This Website is good (and was IMPOSSIBLE to find since everyone took everything  ) because you can learn about everyday physics using interactive pictures. You can click on the different pictures ( such as school, office, home) and the website tells you the physics of simple everyday things, such as the television or your photo copy machine. It's fun ( for a physics website ha ha) because instead of just boring text, you get to look at the pictures and click on the interactive display to learn more about how everyday life and physics are connected.



Science of Cycling Carton B

This site explores the science behind cycling, a recreational sport. It covers what forces keep a bicycle from falling, how gears make the bicycle efficient, the gear ratio, as well as aerodynamics. It also includes audio and video clips, images, and interactive javascripts.



Skateboard Science Conway M

This site explains how momentum, gravity, friction, and centripetal force relate to skateboarding tricks. Some tricks such as the "ollie" are shown in terms of physics. It also explains skateboarding terms such as "fakie" and "frontside". 


Science of Hockey Cosentino J

This site tells you all about the favorite sport of St. Mary's, hockey.  In this website scientists help break down the science and mechanics behind skating.  It also explains the gear used by the players as well as the velocity of a hockey puck. With RealVideo and Audio interviews with top scientists and NHL players, it is easy to understand the science behind the fastest game in the world.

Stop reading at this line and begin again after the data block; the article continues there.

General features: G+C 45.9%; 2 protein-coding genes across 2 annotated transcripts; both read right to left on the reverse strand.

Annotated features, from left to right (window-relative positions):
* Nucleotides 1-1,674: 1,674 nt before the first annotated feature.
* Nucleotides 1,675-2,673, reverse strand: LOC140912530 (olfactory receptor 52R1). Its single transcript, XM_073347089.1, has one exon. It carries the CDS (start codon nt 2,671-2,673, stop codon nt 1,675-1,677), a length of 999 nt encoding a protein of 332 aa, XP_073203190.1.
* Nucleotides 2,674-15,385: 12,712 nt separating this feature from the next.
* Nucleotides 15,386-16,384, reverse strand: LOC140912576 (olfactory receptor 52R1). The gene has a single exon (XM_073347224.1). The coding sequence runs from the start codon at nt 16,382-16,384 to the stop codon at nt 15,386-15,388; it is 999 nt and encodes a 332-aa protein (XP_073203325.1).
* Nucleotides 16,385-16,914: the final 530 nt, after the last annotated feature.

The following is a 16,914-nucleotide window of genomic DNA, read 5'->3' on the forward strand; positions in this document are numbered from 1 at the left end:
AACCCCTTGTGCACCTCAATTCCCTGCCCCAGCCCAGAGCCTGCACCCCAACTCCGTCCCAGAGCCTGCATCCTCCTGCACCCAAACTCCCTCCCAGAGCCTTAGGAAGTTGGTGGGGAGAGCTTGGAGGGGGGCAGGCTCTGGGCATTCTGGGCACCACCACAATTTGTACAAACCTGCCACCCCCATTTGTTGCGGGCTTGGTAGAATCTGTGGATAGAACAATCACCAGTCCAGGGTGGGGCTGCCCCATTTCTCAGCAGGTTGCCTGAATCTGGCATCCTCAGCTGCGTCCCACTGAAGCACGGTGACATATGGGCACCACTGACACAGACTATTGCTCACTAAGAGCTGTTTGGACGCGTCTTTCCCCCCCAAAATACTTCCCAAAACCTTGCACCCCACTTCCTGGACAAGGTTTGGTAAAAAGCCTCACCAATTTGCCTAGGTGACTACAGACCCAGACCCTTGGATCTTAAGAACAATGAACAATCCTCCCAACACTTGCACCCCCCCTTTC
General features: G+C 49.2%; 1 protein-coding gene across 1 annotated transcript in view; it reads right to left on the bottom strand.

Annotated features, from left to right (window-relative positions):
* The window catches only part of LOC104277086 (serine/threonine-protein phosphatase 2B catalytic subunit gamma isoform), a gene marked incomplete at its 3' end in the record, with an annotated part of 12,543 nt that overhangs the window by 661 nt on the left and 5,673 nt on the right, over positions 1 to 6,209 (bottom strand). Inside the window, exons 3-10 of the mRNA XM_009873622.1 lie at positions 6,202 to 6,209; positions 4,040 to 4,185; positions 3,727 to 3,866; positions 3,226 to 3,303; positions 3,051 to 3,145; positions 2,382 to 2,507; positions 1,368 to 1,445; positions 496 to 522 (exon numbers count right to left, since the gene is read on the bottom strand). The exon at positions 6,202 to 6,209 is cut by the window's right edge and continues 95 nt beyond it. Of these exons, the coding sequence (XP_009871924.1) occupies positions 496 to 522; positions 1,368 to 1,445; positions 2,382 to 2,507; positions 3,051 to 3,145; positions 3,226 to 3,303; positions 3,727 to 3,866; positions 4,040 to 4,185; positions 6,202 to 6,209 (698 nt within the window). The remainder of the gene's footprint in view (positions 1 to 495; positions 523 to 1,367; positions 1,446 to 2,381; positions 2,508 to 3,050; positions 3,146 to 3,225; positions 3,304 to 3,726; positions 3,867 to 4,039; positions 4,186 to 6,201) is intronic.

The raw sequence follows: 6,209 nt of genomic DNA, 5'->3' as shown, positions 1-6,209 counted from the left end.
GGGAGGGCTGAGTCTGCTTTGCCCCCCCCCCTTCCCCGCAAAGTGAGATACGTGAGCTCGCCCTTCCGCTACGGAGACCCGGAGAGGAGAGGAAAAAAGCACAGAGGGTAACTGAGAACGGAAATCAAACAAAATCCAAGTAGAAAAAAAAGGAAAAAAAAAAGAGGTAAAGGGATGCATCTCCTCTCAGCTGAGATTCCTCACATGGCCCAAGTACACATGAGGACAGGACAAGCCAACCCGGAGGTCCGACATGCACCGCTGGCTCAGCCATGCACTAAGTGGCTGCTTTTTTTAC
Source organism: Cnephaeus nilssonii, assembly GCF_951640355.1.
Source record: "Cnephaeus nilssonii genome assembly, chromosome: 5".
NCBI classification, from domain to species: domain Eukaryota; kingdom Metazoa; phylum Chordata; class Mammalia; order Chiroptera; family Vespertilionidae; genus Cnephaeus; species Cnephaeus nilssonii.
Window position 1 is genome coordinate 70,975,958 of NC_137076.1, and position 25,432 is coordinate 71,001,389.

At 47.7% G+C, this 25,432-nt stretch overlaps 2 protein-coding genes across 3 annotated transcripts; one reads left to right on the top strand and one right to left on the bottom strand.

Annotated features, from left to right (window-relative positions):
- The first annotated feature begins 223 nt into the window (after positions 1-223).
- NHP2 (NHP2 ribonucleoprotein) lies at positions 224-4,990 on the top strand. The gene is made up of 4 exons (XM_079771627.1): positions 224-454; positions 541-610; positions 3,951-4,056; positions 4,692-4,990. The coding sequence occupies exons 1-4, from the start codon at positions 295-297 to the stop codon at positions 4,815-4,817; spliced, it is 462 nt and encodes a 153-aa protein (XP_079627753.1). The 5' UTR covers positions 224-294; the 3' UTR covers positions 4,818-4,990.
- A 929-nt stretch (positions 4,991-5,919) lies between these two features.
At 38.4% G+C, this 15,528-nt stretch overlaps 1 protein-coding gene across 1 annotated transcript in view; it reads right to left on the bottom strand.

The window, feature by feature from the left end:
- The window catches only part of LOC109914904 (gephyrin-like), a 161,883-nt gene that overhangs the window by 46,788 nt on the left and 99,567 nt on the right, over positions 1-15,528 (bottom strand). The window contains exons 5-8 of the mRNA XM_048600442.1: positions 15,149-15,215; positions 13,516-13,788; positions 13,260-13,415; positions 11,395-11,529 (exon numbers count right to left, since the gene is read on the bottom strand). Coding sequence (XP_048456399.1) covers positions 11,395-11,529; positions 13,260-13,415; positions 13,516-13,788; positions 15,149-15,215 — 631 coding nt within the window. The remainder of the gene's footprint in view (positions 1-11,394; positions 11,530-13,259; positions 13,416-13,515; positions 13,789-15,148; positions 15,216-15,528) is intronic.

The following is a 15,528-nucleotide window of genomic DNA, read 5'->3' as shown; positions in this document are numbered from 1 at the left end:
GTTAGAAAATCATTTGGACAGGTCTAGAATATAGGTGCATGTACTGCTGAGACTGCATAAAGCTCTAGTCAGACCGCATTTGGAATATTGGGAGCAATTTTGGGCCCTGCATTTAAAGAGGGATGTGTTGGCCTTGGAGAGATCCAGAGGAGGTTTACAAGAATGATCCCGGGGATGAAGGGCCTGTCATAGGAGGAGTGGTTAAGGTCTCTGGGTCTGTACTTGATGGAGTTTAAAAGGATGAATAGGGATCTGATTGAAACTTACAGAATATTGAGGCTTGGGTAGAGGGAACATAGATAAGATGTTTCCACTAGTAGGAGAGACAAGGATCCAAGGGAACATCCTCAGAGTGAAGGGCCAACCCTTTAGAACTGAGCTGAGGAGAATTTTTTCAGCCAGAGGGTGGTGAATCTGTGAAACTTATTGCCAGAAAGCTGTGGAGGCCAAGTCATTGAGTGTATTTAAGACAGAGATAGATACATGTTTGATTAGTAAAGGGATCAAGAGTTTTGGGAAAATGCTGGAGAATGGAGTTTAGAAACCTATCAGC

Science of Baseball Doremus D

This physics website exhibits a fastball's reaction time. There are games included that tests your ability to hit a 90 mph fastball. On this website you can also see what makes a homerun. Articles about baseball in Japan and biological baseball are included on this website. Activities on this website enable a person to throw a killer curveball, find the sweet spot, and determine how high bouncing balls go. My opinion of this website is that it is worth a visit. It contains a lot of information and it is put into terms for our own age level. This website is good and interesting because it is on the high-school level and it is not too hard to understand. 



Physics in Basketball by Johnson, L

This is a very good website that explains physics in basketball. It explains in detail the inertia of the ball and its effect on the players. It also shows the mass and force needed to move the ball to a different player and the effects of gravity on the ball.  



Fear of Physics by Pichardo, K

This website looks at physics in a very different way.  It has pictures and videos so you can actually view the experiments. You also can adjust heights and weights of the objects to observe how it relates.  This website is awesome!!!!! oh no!!  



The American Physical Society by Gomez, A

This site focuses on physics in everyday life. It has a link which has many different experiments using common household items, and gives a brief explanation on why it happens.  It also has a link to FAQ  called "How Things Work." It also has a link in the everyday experiments page called "Little Shop of Physics." That page has videos of physics experiments done with kids.